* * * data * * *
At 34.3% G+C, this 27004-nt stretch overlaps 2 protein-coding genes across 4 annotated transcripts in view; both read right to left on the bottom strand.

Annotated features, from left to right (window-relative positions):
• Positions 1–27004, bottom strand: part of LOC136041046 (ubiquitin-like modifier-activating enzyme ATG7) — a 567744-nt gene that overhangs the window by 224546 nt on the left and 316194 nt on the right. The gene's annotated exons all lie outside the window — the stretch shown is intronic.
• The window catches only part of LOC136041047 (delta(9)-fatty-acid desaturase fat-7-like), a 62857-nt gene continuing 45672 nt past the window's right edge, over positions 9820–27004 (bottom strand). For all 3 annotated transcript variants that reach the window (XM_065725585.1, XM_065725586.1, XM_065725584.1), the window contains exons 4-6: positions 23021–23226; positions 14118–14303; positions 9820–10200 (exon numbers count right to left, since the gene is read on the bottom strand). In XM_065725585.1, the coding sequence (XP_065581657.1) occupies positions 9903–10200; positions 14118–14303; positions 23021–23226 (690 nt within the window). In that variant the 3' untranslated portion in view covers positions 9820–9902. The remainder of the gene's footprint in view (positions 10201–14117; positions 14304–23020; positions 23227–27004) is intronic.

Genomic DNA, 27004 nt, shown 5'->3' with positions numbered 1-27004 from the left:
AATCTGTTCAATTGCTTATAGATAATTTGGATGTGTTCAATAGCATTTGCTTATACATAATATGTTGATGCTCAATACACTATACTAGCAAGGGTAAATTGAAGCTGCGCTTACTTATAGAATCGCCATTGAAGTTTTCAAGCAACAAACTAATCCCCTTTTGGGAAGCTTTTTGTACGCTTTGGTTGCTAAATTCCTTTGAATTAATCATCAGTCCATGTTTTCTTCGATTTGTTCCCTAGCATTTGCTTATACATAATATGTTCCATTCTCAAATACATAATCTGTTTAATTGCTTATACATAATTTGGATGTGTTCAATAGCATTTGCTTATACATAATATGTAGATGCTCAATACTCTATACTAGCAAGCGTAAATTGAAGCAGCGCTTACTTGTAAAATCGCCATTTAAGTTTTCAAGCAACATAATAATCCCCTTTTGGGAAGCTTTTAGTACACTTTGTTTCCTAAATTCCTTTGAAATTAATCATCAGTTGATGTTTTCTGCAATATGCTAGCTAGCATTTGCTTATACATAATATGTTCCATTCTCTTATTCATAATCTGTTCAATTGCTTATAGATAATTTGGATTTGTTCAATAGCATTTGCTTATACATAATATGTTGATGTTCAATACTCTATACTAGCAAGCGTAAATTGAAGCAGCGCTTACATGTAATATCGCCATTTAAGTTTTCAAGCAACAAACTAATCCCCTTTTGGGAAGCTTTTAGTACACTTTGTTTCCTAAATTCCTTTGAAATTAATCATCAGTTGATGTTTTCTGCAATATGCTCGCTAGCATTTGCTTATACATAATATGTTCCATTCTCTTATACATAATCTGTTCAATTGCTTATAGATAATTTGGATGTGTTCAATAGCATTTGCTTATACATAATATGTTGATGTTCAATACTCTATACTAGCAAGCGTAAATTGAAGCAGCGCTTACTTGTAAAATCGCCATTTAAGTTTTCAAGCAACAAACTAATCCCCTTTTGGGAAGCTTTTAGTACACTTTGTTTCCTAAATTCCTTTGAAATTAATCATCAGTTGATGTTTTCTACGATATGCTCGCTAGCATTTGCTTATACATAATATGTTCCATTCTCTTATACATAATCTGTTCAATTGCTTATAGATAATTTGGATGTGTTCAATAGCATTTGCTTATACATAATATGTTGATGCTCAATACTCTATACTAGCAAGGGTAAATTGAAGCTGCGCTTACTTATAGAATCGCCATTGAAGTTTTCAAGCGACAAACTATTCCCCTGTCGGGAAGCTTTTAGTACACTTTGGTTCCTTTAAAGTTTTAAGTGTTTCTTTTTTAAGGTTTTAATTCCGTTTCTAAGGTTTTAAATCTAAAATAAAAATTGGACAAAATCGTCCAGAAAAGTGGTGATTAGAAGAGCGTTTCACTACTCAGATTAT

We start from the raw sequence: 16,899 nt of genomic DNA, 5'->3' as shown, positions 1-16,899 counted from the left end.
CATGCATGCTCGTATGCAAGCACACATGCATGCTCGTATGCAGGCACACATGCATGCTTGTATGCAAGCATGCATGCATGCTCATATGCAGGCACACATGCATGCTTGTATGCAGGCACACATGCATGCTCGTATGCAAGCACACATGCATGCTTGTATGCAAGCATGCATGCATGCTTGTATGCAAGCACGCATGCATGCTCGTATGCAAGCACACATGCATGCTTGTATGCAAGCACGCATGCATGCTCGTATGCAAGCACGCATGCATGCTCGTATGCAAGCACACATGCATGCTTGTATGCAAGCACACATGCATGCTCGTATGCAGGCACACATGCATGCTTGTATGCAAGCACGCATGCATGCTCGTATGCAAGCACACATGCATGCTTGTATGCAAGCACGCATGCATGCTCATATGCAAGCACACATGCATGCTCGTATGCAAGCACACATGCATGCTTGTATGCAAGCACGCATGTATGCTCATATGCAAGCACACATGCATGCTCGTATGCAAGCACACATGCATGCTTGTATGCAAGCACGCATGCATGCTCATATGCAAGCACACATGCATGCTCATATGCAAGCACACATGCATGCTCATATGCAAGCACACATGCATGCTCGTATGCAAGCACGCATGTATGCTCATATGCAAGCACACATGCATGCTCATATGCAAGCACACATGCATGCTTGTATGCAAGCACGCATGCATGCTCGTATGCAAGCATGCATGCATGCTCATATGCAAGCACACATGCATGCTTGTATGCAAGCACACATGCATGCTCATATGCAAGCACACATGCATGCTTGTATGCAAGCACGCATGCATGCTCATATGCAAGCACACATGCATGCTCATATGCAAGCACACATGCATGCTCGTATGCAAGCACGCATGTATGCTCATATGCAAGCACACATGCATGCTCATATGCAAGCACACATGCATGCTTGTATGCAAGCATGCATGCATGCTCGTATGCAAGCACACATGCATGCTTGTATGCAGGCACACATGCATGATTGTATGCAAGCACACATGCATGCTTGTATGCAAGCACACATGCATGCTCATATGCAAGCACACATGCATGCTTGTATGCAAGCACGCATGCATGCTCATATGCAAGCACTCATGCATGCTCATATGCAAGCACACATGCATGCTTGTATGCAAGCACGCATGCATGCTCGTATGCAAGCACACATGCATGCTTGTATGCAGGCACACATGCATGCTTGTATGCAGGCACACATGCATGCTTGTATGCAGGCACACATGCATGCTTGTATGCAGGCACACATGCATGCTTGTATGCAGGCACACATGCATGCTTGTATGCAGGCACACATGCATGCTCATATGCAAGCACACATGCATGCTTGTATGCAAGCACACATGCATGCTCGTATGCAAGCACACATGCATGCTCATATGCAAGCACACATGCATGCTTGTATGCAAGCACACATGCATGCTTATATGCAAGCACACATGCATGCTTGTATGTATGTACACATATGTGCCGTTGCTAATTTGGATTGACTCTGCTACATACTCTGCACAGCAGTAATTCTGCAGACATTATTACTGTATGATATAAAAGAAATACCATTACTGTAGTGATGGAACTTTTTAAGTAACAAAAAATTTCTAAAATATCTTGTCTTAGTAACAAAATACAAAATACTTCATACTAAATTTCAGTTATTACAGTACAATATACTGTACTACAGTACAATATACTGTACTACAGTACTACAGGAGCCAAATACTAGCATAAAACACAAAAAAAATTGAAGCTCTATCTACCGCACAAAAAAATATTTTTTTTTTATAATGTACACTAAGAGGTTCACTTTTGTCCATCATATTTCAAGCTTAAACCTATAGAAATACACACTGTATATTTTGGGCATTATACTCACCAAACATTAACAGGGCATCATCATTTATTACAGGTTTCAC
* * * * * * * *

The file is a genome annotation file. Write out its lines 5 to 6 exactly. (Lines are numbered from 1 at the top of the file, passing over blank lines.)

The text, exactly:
Genomic DNA, 27004 nt, shown 5'->3' with positions numbered 1-27004 from the left:
AATCTGTTCAATTGCTTATAGATAATTTGGATGTGTTCAATAGCATTTGCTTATACATAATATGTTGATGCTCAATACACTATACTAGCAAGGGTAAATTGAAGCTGCGCTTACTTATAGAATCGCCATTGAAGTTTTCAAGCAACAAACTAATCCCCTTTTGGGAAGCTTTTTGTACGCTTTGGTTGCTAAATTCCTTTGAATTAATCATCAGTCCATGTTTTCTTCGATTTGTTCCCTAGCATTTGCTTATACATAATATGTTCCATTCTCAAATACATAATCTGTTTAATTGCTTATACATAATTTGGATGTGTTCAATAGCATTTGCTTATACATAATATGTAGATGCTCAATACTCTATACTAGCAAGCGTAAATTGAAGCAGCGCTTACTTGTAAAATCGCCATTTAAGTTTTCAAGCAACATAATAATCCCCTTTTGGGAAGCTTTTAGTACACTTTGTTTCCTAAATTCCTTTGAAATTAATCATCAGTTGATGTTTTCTGCAATATGCTAGCTAGCATTTGCTTATACATAATATGTTCCATTCTCTTATTCATAATCTGTTCAATTGCTTATAGATAATTTGGATTTGTTCAATAGCATTTGCTTATACATAATATGTTGATGTTCAATACTCTATACTAGCAAGCGTAAATTGAAGCAGCGCTTACATGTAATATCGCCATTTAAGTTTTCAAGCAACAAACTAATCCCCTTTTGGGAAGCTTTTAGTACACTTTGTTTCCTAAATTCCTTTGAAATTAATCATCAGTTGATGTTTTCTGCAATATGCTCGCTAGCATTTGCTTATACATAATATGTTCCATTCTCTTATACATAATCTGTTCAATTGCTTATAGATAATTTGGATGTGTTCAATAGCATTTGCTTATACATAATATGTTGATGTTCAATACTCTATACTAGCAAGCGTAAATTGAAGCAGCGCTTACTTGTAAAATCGCCATTTAAGTTTTCAAGCAACAAACTAATCCCCTTTTGGGAAGCTTTTAGTACACTTTGTTTCCTAAATTCCTTTGAAATTAATCATCAGTTGATGTTTTCTACGATATGCTCGCTAGCATTTGCTTATACATAATATGTTCCATTCTCTTATACATAATCTGTTCAATTGCTTATAGATAATTTGGATGTGTTCAATAGCATTTGCTTATACATAATATGTTGATGCTCAATACTCTATACTAGCAAGGGTAAATTGAAGCTGCGCTTACTTATAGAATCGCCATTGAAGTTTTCAAGCGACAAACTATTCCCCTGTCGGGAAGCTTTTAGTACACTTTGGTTCCTTTAAAGTTTTAAGTGTTTCTTTTTTAAGGTTTTAATTCCGTTTCTAAGGTTTTAAATCTAAAATAAAAATTGGACAAAATCGTCCAGAAAAGTGGTGATTAGAAGAGCGTTTCACTACTCAGATTAT